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5 Strategies for Marketing to Millennials

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Top Strategies when Marketing to Millennials

Millennials are the largest demographic by age in the United States.

Businesses simply can’t ignore that kind of spending power if they want to turn good profits.

But that brings companies to a difficult question: “How do we market to millennials?” Businesses have spent millions of dollars on market research to reach millennials.

They’re a complex group, but this article breaks down the top strategies when marketing to millennials:

1. Get on social media

There’s no secret that millennials are the most online generation in human history. They regularly check Facebook, Twitter, Instagram, and Snapchat throughout the day. This is typically their source of news, information, and entertainment.

If a millennial wanted to tell her friend about a make-up item, she probably won’t hold up a magazine article. She’s more likely to share a YouTube tutorial or private message a link to an online blog.

Having a social media presence is crucial to building brand awareness, cultivating trust, and even closing sales. And companies are catching on. Two excellent examples are Nike’s Instagram account and DiGiorno’s Twitter account.

2. Inbound marketing > outbound marketing

Millennials distrust traditional marketing strategies, such as billboards, snail-mail, and email marketing.


These tactics feel impersonal, as though the company is only interested in making a sale. That’s why inbound marketing is significantly more attractive to millennials.

With inbound marketing, the focus is on providing relative content and adding value to potential customers before making a sale.

Companies can be tempted to forego this expenditure since it doesn’t necessarily increase immediate sales.

But this strategy is key in establishing a relationship with a generation that distrusts companies. It’s a long-term sales game, so to speak.

Millennials want companies that are genuinely interested in helping them. And they take note of companies producing free, helpful content.

3. Less advertising. More social proof

Millennials are not as impressed with ads as they are with social proof. They’re much more likely to purchase a product or service if their friends recommend it.

Whenever millennials investigate a company, they typically turn to reviews on Yelp or Google. It won’t matter how beautiful your ad is or affordable your product is if your reviews are in the gutter.

The better strategy is to invest time and money into acquiring good reviews, testimonials, and case studies. These should be displayed proudly on your business website.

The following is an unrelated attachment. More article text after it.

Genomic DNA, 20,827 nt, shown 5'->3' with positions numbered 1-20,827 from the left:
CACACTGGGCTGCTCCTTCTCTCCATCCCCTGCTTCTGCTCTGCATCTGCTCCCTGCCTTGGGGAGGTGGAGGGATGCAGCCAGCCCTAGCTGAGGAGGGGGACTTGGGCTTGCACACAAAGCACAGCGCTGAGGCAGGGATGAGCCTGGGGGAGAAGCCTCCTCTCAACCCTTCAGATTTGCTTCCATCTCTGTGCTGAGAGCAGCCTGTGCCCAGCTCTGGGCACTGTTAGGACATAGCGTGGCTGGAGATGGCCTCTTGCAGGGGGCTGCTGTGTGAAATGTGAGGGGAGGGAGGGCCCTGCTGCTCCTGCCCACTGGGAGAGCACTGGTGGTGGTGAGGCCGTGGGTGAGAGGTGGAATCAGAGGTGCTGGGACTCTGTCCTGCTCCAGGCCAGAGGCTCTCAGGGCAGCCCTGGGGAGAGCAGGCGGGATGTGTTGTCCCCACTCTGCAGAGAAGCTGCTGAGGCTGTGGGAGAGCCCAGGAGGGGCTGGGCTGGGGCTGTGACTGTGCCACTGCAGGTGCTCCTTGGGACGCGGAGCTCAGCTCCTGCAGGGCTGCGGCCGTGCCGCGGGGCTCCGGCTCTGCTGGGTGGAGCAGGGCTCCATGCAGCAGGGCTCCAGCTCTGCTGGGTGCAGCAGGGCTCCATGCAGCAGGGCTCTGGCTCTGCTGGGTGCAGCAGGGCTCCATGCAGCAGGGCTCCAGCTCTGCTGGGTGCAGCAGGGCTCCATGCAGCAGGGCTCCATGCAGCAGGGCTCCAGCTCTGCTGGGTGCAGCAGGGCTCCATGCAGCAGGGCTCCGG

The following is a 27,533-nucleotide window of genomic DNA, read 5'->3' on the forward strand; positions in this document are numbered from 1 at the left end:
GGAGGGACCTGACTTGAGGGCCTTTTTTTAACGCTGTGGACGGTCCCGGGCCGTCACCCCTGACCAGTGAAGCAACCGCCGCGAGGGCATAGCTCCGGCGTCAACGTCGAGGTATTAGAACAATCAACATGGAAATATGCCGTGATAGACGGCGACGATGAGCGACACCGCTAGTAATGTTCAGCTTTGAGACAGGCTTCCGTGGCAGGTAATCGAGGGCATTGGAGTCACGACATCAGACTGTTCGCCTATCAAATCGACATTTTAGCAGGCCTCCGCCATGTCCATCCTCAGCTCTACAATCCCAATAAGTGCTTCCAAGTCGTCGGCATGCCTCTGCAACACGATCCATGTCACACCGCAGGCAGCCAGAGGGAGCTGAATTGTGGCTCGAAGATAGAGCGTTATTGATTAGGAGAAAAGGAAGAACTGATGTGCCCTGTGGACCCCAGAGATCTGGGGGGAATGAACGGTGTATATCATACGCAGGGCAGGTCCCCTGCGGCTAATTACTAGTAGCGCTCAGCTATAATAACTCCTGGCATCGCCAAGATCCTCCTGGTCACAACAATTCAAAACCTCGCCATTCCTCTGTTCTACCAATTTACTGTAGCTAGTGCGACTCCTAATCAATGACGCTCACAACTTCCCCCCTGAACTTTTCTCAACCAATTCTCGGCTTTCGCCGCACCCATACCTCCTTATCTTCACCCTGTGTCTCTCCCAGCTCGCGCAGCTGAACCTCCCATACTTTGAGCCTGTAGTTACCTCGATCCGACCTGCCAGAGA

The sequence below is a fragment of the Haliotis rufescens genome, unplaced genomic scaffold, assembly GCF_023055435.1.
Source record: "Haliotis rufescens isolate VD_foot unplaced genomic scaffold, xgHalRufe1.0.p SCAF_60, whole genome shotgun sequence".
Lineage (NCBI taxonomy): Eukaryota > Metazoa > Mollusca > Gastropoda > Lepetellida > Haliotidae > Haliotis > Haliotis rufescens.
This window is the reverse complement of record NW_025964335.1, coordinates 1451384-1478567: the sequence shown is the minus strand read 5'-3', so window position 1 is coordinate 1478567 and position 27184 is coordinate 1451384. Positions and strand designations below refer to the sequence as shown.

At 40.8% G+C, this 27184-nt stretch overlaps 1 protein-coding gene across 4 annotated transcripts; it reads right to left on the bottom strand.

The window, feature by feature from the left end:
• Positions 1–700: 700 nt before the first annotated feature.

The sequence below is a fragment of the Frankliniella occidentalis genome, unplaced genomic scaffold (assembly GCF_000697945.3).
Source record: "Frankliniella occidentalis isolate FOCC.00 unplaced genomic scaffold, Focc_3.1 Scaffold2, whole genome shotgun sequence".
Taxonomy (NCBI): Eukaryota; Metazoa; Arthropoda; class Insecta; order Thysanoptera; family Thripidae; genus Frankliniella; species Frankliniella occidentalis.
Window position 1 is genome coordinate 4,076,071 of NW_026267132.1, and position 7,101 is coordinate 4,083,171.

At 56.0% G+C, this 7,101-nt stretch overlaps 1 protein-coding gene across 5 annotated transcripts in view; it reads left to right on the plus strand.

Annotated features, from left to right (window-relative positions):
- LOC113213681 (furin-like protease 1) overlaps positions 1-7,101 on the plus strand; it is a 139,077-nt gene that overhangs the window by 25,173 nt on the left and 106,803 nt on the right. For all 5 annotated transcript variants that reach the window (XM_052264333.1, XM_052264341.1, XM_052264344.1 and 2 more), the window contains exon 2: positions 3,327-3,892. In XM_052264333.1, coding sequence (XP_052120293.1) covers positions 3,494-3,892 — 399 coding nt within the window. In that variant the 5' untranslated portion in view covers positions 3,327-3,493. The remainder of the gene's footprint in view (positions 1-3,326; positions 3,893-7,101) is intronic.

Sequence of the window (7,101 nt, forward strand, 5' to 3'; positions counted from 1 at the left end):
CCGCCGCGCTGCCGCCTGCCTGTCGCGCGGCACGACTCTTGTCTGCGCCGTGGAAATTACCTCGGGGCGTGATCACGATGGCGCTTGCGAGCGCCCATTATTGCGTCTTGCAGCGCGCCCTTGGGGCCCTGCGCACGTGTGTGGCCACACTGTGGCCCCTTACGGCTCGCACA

When millennials see that other customers are satisfied with your company, they’ll be more likely to buy your services. Here are some other suggestions of social proof you can add to your website:

Counters of how many customers you’ve served
Logos of companies that you’ve serviced
Success stories of previous clients

4. Millennials love collaboration

Millennials are not as interested in a final product as they are in helping create the product.

They prefer to be part of the process and deeply value customization. For example, Oreo invited fans to suggest and ultimately create a new flavor of Oreos. The contest was a huge hit.

Millennials don’t want an insurance plan handed to them. They want access to a user-friendly website where they can easily change their policy as they see fit.

They want to be co-creators, whether it’s customizing their own emojis and video game characters or making suggestions on car designs and restaurant menus.

5. Be interested in the millennial, not the sale

Above all, businesses must convince millennials that they are customer first, sale second.

There’s an unspoken rule that companies must prove they have the customer’s best interest at heart before any sale takes place.

When a business produces a lot of great, helpful content, millennials become regular readers and trust the business. Ultimately, they convert to customers and are die-hard fans before their first purchase.

Marketing to millennials is about nurturing long-term leads. Companies should strive to build a trustworthy brand and become an authority in their industry.

This will generate more leads in the long run than trying to close sales early in the customer-company relationship.

The bottom line is millennials need more convincing that your company cares about them.

Conclusion

Companies cannot afford to ignore millennials. It may take time to understand this complex market, but it’s necessary for profits and growth.

The keys to winning millennials are to focus on adding value first, earning their trust, and then making a sale.

This is accomplished primarily through inbound marketing with a strong online presence.

Avoid traditional advertising and focus on social proof.

Implement these strategies today to better market to millennials.

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